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Prevention Centre news

Chief Investigators honoured for outstanding prevention paper

25 September 2017

Prevention Centre Chief Investigators Professors Penny Hawe and Alan Shiell are among the group of co-authors awarded the President’s Award for Outstanding Prevention Science Research Paper in the past year from the European Society for Prevention Research.

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Focus on the food system not the individual, experts urge

9 August 2017

Focusing on nutrition and the food system and holding governments, sections of the food industry and other organisations to account for their policies should be key prevention strategies in coming years, some of Australia’s leading nutrition experts say.

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Community health and prevention: there's a will but not a way

9 August 2017

Clinical managers in the ACT believe community health services have a responsibility to work with people who are overweight and obese, but the services lack the capacity for the sustained effort required, a Prevention Centre PhD project has found.

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Prevention news wrap

7 August 2017

Your guide to what’s been happening in prevention: the news and views you may have missed in the past few months.

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New online tool to compare liveability of individual addresses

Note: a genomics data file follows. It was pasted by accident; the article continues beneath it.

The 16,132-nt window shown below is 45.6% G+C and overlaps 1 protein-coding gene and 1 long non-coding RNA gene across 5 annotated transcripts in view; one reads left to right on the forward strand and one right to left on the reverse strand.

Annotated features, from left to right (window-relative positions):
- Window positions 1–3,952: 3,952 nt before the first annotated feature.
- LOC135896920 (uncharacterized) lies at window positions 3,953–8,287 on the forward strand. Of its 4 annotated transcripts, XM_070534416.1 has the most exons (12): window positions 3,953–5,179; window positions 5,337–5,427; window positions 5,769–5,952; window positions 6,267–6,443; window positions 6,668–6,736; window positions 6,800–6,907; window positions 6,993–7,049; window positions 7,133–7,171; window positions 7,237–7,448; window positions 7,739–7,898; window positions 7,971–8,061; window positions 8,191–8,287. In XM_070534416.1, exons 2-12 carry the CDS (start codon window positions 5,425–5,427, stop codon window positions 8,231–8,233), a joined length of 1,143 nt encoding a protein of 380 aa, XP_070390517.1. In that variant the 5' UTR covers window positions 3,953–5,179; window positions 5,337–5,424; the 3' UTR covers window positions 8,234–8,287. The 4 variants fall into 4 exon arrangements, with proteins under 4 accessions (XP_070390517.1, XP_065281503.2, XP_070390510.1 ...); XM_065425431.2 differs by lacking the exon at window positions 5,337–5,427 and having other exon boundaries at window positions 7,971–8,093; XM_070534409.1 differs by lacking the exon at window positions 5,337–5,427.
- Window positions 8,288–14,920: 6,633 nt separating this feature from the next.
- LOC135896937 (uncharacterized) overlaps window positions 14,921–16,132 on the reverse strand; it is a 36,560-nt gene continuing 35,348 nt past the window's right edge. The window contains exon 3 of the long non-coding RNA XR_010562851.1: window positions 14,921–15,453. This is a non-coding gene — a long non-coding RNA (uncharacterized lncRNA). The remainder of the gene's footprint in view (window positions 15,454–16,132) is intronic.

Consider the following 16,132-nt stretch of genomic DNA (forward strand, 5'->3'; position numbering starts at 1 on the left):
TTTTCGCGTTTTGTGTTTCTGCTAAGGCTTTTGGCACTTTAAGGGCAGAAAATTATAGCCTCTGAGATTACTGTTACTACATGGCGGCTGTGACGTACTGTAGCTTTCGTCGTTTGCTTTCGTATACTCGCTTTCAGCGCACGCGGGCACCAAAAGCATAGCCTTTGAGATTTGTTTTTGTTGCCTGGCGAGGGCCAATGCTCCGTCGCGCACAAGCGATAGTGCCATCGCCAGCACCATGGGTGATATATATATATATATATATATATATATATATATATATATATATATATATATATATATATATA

25 July 2017

A Prevention Centre research project is collaborating on a new online tool that identifies how the built environment affects people’s health based on where they live.

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Pro-competition legislation gives alcohol industry the upper hand: study

30 June 2017

Explicit public health objectives should be included in planning and liquor licensing controls to prevent community development from being shaped by interest groups, a new Prevention Centre paper says.

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Dynamic simulation modelling informs alcohol strategy in Tasmania

23 June 2017

The Prevention Centre is building a dynamic simulation model to inform strategies to reduce alcohol-related harms in Tasmania. This will form the basis of Tasmania’s forthcoming new Alcohol Action Framework.

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Increasing spending on prevention is cost-effective: report

16 June 2017

A strong case can be made for increasing spending on the prevention of chronic disease because it is cost effective – even if it means removing funding from other parts of the health system, according to a new report.

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